In this lesson, students learn about the Social Security Act and its provisions to care for the elderly, the unemployed, mothers and children, and children and adults with disabilities. Students will examine several primary source images and documents related to the New Deal era, using a primary source analysis organizer. The lesson offers options in how students can show their learning. This lesson plan has a special feature: the teacher who authored it offers reflections on how teaching the lesson worked with her class when she taught it the first time.
The following primary source set, created using materials from the Library of Congress, contains a vast array of sources focused on Disability History in the United States. Disability has been interwoven into America’s history since the country’s inception through letters, images, newspapers, diaries and other primary sources. The set provides a comprehensive look into a wide range of Library of Congress resources.
The massive influx of immigrants to the United States in the late 19th and early 20th centuries shaped American society both at the time and indefinitely. The following primary source set explores materials organized for the Collaborative for Educational Services and by the Library of Congress. The Library of Congress has crafted a vast number of primary source sets, interactive presentations, and collections to showcase the tremendous volume of materials on the subject.
The following set of resources from the Library of Congress was prepared for Special Education in Institutional Settings (SEIS). The set presents primary source documents and images on two main units of study: The American Revolution and the U.S. Constitution. There are abundant resources on the American Revolution and U.S. Constitution. Therefore, this set recommends a careful selection of the most engaging. Teachers and students can focus on the most valuable sources from the era for use in classroom or research settings.
The following lesson on the industrial growth of Springfield, Massachusetts during the 19th century was created during the National Endowment for Humanities Landmarks of American History and Culture Workshop – Forge of Innovation: The Springfield Armory and the Genesis of American Industry, in the summer of 2015. Utilizing both primary and secondary source materials students will explore the industrial transformation of the Pioneer Valley during the early 19th century.
A research unit and project developed during the National Endowment for Humanities Landmarks of American History and Culture Workshop – Forge of Innovation: The Springfield Armory and the Genesis of American Industry, in the summer of 2015, the following five-day lesson plan and subsequent independent student study, contains a comprehensive companion site to drive student learning and engagement. Instruction and research center around the development of technologies that shaped the American Industrial Revolution during the Antebellum Era in the Connecticut River Valley.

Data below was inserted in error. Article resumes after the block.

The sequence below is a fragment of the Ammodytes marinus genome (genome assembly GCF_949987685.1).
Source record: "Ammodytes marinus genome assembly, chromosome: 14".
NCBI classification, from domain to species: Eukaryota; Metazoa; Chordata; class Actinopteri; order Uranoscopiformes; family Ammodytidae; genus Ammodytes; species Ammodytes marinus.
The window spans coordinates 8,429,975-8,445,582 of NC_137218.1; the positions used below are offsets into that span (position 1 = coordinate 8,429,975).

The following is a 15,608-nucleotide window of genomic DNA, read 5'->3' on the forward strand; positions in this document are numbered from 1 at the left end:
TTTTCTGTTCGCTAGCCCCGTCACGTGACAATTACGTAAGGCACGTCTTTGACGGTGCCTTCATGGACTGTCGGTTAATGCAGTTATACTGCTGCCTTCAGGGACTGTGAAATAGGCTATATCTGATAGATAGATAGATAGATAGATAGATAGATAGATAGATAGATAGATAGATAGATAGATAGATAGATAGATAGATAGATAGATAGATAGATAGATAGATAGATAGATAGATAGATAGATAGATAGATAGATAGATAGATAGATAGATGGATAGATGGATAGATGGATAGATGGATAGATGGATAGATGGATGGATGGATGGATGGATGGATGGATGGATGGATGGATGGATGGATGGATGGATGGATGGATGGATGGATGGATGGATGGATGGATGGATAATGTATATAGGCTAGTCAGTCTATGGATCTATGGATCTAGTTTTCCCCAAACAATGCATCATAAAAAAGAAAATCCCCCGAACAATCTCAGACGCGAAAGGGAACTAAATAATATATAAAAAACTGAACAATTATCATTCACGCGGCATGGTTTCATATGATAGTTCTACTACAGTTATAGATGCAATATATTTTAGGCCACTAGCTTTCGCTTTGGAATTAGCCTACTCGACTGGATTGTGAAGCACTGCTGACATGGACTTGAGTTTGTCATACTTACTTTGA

Produced during the National Endowment for Humanities Landmarks of American History and Culture Workshop – Forge of Innovation: The Springfield Armory and the Genesis of American Industry, in the summer of 2015, the following lesson plan explores the domestic role of Women during World War I. Through the careful examination of Library of Congress primary source documents and secondary source materials, students will understand the social, economic, and political impact WWI had on women and vice versa.
Civics and U.S. History courses raise the question: What does it mean to be an American? The case of Puerto Rico is an interesting one because Puerto Ricans find themselves in limbo between American citizenship and Puerto Rican nationalism. The following primary source sets explore the unique relationship between Puerto Rico and the United States including the different factors that influence Puerto Rican identity, including nationalism, political status, culture, and migration. By examining these primary sources, students will gain an understanding of:
Emerging America, in a partnership with the Abraham Lincoln Brigade Archives, has a produced a primary source-filled lesson on the Spanish Civil War (1936-1939) – arguably the start of World War II. In this complex conflict, all sides used propaganda to sway the opinions of Spanish citizens and nations around the globe. The most apparent form of propaganda used was posters created by each side of the war. The Library of Congress has over 120 colorfully detailed posters. Students will use these posters to discuss and evaluate the tools of persuasion.
America’s self image, forged in the era of Thomas Jefferson’s yeoman farmers, is of a rural nation. The great landscape of the West often dominates popular culture and Americans imagine themselves as independent and self-sufficient, shaped by the western frontier. Yet there is also a long urban tradition in the United States that has equally shaped the development of American culture. The rise of the great metropolis in the late 19th century was due to the existence of enormous wealth in the cities, built upon industrialism and immigration.